Former Health Ministry Director General Moshe Bar Siman Tov told Yediot Aharonot that at least three questions about the coronavirus pandemic remain unanswered.
The first question, he said, is about the children: What will happen, and when they will be vaccinated, and what the potential for the virus spreading among them is.
"Meaning, how dangerous is this? Right now it seems okay. We don't see it spinning out of control among children, and that's good news," Bar Siman Tov said.
The second question, he explained, is how long the vaccine lasts, and if Israelis will need a booster shot; and the third is regarding new variants which may be resistant to the vaccine.
Regarding whether Israel will need additional lockdowns, Bar Siman Tov said: "The chance of that is significantly reduced, but it's still impossible to know. Coronavirus is putting us through humility school. It has allowed us to understand that a lot of things are unknown, that it will take time until we understand and know. Whoever is managing better right now is someone who does not rush to jump to conclusions and is always aware of dangers. Optimism is important, complacence is bad."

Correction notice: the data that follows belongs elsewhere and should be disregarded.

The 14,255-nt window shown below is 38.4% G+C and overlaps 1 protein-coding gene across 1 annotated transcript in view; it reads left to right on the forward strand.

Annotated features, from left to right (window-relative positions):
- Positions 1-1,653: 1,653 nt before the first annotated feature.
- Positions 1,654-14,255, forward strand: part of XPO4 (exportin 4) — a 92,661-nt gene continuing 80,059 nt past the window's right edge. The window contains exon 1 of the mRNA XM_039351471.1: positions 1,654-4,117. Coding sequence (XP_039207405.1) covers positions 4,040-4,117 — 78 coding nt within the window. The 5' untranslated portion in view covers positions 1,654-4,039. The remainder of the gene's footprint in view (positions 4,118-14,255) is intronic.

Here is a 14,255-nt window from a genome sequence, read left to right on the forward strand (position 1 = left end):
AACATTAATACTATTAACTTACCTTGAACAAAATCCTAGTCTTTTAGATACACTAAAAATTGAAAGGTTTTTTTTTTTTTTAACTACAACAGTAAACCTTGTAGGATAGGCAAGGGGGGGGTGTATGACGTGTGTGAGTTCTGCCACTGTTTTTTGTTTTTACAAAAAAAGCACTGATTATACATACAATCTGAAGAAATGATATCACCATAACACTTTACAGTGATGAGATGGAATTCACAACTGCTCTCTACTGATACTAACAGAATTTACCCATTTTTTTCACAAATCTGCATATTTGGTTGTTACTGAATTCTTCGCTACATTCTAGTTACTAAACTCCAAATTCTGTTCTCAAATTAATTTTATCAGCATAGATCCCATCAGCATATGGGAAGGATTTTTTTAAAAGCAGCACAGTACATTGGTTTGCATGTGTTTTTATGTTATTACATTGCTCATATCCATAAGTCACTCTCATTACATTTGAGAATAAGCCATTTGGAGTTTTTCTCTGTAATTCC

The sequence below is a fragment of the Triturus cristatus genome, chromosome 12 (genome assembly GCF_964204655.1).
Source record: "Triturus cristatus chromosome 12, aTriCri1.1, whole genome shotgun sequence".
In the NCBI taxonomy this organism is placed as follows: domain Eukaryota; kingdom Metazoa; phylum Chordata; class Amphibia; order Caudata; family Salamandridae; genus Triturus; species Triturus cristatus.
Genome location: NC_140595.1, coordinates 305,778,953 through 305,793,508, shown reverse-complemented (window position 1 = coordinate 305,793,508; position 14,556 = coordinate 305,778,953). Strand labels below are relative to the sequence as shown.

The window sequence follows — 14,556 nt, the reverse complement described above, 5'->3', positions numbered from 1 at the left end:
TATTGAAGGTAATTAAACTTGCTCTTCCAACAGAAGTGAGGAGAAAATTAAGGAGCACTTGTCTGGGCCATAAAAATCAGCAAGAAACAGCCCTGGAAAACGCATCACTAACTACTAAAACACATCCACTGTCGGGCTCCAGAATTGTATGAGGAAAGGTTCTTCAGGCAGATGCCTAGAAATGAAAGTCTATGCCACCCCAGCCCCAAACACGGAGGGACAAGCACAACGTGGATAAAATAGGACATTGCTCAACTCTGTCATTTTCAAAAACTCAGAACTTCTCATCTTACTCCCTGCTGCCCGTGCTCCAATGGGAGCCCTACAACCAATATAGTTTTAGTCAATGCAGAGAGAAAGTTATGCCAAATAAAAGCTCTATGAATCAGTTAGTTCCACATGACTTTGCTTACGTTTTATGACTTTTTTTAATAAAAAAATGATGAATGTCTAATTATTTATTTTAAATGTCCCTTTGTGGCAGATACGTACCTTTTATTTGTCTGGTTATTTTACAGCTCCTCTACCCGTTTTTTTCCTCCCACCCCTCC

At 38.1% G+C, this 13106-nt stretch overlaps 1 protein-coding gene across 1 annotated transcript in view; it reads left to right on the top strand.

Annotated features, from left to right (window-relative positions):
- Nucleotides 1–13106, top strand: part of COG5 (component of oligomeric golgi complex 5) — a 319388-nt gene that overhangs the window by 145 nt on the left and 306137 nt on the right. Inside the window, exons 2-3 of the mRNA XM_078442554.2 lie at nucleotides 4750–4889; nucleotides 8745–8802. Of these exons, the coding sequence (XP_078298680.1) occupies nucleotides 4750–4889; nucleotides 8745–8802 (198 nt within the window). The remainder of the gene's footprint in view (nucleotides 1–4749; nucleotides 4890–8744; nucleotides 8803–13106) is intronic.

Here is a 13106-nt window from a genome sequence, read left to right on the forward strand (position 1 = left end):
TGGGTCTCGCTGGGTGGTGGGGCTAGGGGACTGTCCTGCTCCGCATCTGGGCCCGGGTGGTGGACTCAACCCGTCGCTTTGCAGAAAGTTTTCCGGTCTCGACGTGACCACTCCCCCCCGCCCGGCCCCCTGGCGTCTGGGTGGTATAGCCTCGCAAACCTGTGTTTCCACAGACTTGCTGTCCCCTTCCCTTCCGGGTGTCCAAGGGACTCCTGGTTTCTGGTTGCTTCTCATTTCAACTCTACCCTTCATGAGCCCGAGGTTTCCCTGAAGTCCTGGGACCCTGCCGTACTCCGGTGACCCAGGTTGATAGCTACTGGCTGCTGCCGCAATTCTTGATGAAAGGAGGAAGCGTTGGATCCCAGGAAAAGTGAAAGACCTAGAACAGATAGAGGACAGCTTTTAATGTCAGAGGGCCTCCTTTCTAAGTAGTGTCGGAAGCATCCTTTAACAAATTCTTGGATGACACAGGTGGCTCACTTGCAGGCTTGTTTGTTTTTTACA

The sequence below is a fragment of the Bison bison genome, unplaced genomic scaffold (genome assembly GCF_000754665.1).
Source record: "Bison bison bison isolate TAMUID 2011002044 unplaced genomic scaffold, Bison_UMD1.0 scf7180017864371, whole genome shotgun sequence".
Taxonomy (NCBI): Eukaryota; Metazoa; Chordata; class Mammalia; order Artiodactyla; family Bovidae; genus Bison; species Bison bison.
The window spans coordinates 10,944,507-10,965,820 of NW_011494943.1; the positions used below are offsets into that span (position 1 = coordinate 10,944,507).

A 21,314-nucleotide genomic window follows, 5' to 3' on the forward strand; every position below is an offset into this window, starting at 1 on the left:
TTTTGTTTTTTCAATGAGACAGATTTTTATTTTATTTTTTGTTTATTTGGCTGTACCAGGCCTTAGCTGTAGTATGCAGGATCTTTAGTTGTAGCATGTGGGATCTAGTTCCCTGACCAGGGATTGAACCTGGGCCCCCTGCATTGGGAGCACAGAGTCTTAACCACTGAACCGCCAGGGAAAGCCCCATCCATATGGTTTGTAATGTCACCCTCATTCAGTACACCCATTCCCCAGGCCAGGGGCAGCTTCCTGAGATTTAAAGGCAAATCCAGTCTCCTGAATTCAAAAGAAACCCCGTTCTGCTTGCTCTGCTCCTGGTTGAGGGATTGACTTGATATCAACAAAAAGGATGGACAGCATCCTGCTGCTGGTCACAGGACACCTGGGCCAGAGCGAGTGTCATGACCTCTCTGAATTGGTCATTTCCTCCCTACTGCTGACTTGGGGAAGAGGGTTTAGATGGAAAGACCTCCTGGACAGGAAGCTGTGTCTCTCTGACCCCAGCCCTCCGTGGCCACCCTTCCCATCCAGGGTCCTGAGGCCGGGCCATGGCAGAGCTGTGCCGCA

When asked whether teaching staff should be required to be vaccinated, he said: "I definitely would seriously consider that issue. Meaning, I would go for another stage of persuasion, another stage of incentives, maybe even financial. And at the end, make it a requirement as well. It's better not to go there, but we don't need to remove that tool from our arsenal. Because there might not be another option."